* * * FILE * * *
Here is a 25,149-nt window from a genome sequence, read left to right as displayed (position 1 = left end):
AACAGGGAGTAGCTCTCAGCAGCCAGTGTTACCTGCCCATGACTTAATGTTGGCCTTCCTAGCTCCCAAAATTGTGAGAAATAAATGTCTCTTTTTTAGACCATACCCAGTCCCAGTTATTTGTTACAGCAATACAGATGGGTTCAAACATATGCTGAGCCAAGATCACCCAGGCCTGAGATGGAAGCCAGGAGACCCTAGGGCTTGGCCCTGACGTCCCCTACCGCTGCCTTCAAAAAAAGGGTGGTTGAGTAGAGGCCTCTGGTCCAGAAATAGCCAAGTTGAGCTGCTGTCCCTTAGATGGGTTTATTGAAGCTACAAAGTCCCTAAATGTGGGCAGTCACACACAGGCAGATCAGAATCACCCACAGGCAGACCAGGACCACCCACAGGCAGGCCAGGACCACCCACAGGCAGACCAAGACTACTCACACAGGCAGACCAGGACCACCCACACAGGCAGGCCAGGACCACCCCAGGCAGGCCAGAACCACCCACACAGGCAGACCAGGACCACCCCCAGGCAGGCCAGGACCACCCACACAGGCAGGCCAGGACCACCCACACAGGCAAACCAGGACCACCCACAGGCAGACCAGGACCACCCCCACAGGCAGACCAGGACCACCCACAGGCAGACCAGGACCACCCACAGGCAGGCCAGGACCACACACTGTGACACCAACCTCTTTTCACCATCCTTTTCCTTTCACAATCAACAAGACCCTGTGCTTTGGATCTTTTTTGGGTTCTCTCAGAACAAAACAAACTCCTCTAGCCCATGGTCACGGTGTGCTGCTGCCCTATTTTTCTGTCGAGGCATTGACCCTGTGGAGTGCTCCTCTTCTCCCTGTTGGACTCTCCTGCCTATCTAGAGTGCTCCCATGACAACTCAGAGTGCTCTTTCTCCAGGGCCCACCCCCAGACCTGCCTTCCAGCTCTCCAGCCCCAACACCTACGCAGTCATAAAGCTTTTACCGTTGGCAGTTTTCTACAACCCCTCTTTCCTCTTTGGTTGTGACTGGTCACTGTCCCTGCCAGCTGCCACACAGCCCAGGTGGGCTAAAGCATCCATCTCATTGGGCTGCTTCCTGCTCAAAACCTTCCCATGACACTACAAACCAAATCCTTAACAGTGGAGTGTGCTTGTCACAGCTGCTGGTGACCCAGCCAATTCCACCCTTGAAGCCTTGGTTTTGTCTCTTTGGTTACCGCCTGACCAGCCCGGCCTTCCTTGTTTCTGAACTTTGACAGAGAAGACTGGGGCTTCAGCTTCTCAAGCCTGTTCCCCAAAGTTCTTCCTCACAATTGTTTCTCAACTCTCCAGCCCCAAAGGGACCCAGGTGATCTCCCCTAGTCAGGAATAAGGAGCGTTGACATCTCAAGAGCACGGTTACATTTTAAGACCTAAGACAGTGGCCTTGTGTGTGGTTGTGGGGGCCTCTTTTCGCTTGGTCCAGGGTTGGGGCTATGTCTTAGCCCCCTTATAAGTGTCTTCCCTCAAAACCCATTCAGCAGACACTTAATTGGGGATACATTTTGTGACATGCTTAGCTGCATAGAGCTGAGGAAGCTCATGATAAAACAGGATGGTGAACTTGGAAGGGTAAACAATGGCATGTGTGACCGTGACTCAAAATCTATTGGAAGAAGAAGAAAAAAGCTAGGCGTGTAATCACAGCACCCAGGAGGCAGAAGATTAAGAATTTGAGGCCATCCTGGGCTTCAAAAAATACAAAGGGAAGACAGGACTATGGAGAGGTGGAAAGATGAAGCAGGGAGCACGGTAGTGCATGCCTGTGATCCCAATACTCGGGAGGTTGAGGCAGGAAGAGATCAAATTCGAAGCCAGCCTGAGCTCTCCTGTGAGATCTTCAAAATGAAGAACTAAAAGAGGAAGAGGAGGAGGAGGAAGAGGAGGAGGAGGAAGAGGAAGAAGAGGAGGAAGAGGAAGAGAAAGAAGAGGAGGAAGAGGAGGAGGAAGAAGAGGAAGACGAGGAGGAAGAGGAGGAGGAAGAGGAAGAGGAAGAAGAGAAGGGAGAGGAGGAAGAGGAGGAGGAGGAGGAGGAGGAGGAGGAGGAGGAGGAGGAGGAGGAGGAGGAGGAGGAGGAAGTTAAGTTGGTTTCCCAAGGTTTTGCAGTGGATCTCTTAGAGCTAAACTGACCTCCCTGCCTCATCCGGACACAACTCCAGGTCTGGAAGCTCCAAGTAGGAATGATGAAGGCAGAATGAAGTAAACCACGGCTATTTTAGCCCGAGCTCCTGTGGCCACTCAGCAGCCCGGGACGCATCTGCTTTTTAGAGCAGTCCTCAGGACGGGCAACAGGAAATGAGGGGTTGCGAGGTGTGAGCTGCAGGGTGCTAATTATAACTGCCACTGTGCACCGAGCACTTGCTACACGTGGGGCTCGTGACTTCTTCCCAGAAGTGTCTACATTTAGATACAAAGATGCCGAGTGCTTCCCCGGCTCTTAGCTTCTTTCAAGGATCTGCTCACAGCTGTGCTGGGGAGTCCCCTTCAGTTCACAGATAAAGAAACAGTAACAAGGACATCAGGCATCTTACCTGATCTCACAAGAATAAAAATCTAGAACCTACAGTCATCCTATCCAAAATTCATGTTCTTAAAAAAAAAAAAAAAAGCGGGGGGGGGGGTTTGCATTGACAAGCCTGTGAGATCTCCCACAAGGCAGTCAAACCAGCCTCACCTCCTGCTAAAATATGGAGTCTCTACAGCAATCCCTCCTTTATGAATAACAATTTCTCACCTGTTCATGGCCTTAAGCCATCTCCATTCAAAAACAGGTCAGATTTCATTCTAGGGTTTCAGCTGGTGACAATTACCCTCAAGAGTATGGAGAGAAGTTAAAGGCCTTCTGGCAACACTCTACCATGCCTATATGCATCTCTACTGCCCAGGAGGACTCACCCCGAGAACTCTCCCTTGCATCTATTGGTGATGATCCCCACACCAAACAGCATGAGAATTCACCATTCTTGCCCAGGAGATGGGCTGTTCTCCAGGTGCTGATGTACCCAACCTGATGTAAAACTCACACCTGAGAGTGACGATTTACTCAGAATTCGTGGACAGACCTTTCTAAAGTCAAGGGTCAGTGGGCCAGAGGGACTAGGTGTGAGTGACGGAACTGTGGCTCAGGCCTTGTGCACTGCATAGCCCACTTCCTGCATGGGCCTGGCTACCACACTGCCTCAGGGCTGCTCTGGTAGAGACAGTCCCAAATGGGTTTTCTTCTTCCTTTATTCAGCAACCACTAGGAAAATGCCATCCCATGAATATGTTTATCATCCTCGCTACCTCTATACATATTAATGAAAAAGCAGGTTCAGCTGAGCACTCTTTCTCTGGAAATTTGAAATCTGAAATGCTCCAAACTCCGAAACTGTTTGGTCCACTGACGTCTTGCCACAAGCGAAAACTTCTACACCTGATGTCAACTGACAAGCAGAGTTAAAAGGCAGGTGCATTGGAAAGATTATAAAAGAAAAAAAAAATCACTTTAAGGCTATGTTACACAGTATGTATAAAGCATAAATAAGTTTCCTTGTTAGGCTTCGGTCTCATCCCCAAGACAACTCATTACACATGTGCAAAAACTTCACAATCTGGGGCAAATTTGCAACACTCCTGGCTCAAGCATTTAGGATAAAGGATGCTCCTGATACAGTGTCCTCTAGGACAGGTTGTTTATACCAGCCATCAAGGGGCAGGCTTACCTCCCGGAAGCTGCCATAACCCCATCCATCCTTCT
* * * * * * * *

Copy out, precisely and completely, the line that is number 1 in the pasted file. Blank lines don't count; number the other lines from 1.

Here is a 25,149-nt window from a genome sequence, read left to right as displayed (position 1 = left end):